12. There are rigid gender roles in the relationship. He expects you to serve, obey and remain at home.

13. He has sudden mood swings. He switches from loving to angry in a matter of minutes.

14. He has a past of battering. He admits to hitting women in the past, but states that they or the situation brought it on.

15. He threatens violence. He makes statements such as, “I’ll break your neck,” but then dismisses it with “I really didn’t mean it.”

If you’ve experienced domestic violence in the past, you may benefit from this article, Healing From Trauma With EFT. If you need help, or protection, to get out or stay out of an abusive relationship, get in touch with your local (The) Women’s Center, or search their main site at The Woman’s Center.

NOTE: Though females are the primary victims in Domestic Violence, it is not always the case; males can also be victims (over 25 percent). Some resources to check into for both male and female victims are: safehorizon.org, ncdva.org, and nomore.org.


Written by Real Talk Kim:


Saying “I do” is the decision with perhaps the most chance of either incredible happiness or incredible danger in this life. How do you prepare for marriage so that “I do” is the beginning of bliss, rather than regret?

Marriage will always be, at least in part, a leap of faith. There will be surprises. You’ll never avoid them all. But I think, if you follow these steps, you can avoid the most difficult ones.

The most important thing when you’re marrying is character. If someone is of good character and loves God, you can work through pretty much anything. They’ll be able to hear from God, they’ll want to please God, and even if you have a big roadblock, they’ll likely try to solve it well. If someone has a weak character, though, no matter how much you love them, you’re going to run into some major problems.

Preparing for marriage, then, is largely about two things: making sure his character is good, and making sure you work together in the day-to-day.

Here are some suggestions on how to do that:


Don’t do “dating” things. Do “life” things.

Here’s the difference. Dating says, “let’s get together every Tuesday and Saturday and go out to a movie and dinner, or catch a concert in a park, or go for ice cream.”

It’s all very lovely, but it tells you virtually nothing about how you will actually work on a day-to-day basis once you’re married. 

Once you’re starting to get serious about someone, then, stop making “romantic” things the basis of your relationship, and start just living life. Go grocery shopping together. Cook dinner together. If you’re in school, hang out together for a few hours and just study together. Go to church together. Go to Bible study together. Do errands together.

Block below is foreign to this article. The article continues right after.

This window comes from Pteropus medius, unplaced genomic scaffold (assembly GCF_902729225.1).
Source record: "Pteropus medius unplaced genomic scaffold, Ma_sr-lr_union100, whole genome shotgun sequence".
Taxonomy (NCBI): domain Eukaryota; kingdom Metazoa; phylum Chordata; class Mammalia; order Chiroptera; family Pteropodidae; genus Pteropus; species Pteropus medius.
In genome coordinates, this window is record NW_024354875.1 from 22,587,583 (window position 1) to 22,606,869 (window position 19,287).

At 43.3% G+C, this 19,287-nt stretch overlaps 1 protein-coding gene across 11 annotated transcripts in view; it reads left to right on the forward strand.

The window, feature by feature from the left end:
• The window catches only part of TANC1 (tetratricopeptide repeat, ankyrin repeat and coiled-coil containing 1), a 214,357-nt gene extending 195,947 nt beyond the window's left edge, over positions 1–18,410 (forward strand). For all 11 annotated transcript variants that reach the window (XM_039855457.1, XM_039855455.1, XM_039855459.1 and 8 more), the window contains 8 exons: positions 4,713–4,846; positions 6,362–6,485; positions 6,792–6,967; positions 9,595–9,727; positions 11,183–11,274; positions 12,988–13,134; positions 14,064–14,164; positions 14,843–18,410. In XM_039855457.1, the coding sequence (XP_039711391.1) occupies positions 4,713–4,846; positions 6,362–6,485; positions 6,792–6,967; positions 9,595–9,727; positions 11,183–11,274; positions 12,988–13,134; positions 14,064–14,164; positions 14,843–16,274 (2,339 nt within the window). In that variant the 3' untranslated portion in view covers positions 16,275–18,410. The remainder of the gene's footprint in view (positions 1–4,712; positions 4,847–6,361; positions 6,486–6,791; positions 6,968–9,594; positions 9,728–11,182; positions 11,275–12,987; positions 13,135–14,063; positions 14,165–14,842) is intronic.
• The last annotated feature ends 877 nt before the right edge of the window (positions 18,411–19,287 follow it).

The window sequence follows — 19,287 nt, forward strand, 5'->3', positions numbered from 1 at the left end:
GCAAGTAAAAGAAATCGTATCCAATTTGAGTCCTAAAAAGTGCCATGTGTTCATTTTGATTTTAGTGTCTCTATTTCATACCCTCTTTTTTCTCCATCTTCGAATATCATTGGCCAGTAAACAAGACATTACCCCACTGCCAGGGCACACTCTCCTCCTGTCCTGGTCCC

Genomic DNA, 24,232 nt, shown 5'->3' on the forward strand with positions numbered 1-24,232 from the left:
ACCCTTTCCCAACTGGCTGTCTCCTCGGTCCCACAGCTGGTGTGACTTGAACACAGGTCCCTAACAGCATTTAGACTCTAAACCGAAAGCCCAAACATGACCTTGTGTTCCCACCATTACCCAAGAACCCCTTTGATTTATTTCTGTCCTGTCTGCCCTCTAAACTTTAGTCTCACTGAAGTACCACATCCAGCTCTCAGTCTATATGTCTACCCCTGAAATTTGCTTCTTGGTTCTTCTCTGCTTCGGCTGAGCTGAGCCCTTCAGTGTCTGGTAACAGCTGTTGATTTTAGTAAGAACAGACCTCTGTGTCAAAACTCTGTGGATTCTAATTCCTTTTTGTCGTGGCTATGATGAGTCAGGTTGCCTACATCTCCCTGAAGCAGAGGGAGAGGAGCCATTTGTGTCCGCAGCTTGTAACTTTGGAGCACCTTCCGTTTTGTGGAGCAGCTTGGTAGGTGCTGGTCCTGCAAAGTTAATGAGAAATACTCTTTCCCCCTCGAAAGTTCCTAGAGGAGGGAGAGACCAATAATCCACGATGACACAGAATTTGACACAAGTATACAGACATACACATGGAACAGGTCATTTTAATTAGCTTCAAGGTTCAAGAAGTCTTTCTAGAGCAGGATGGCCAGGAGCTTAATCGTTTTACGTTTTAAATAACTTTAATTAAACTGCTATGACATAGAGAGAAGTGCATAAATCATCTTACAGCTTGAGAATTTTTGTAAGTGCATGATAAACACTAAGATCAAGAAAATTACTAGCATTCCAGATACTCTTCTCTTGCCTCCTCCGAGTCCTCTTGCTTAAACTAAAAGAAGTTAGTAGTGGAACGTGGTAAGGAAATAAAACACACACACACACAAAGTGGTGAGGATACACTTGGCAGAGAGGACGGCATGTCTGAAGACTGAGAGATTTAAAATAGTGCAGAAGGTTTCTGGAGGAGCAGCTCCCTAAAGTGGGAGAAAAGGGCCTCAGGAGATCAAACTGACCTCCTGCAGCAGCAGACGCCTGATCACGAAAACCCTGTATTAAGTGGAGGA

Spend as much time as possible together that is unplanned. This lets you see what your boyfriend/fiance does when they have nothing particular planned. Since most of your life when you’re married will be like that, you want to see what it’s like now.

Red Flags:

Playing video games all the time

Not wanting to spend “hang out” time with you, because he only wants to “hang out” with the guys

Downtime being the equivalent of “let’s get drunk” time. If he needs alcohol every time he’s relaxing, that’s a bad sign.

Never having a hobby he wants to do with you. If you can’t take a dance class together, or exercise together, or collect something together, then chances are you’ll have nothing to do together once you’re married, either.

Never doing “normal” things. If, in all the time you spend together, he never has the initiative to fix a leaky faucet, to clean a bathroom, to repaint a pealing deck, then it’s unlikely he’s going to want to devote his Saturdays to that once he’s married, either. If he likes you hanging out so that you can clean his place while he relaxes, that’s likely what your weekends will look like, too.

Pursue God Together:

God needs to be the center of your marriage. All of us run into issues when we’re married, and if someone is a Christian, then you have a common basis so that you can solve it. You can talk about what God wants. You can talk about what’s wrong and what’s right. You can pray together and get other people to pray with you.

The saddest emails I get are from women whose husbands are involved in something really bad–like gambling or pornography–but their husbands aren’t really Christians. The women think it’s wrong, but the husbands say it’s no big deal. When you don’t have a common faith, you can’t deal with these things.

And when you don’t have a common strong faith, it’s very, very hard to pass on that faith to your children.

So while you’re getting to know each other, don’t just go to church together. Go to a small group Bible study together, whether it’s through church, through a campus ministry, or whatever. Pray together. Read a chapter of the Bible every time you’re together. You don’t have to do an in-depth study, but if you bring God into your life now, then it shows that your fiance actually wants God there.

I talk to so many women who say, “I thought he was a Christian because he went to my church, but he never prays and I never see him reading the Bible, and I feel so distant from him.” Don’t take church-going as a sign about whether or not he’s close to God. Look for more.

And pray with him! Many people don’t like praying out loud, but even if it’s just sentence prayers, show that you need it to be part of your relationship. If you can’t do it now, you won’t do it when you’re married.

Red Flags:

He never talks about God outside of church

If you bring up God, he doesn’t really have an opinion

You never see him reading his Bible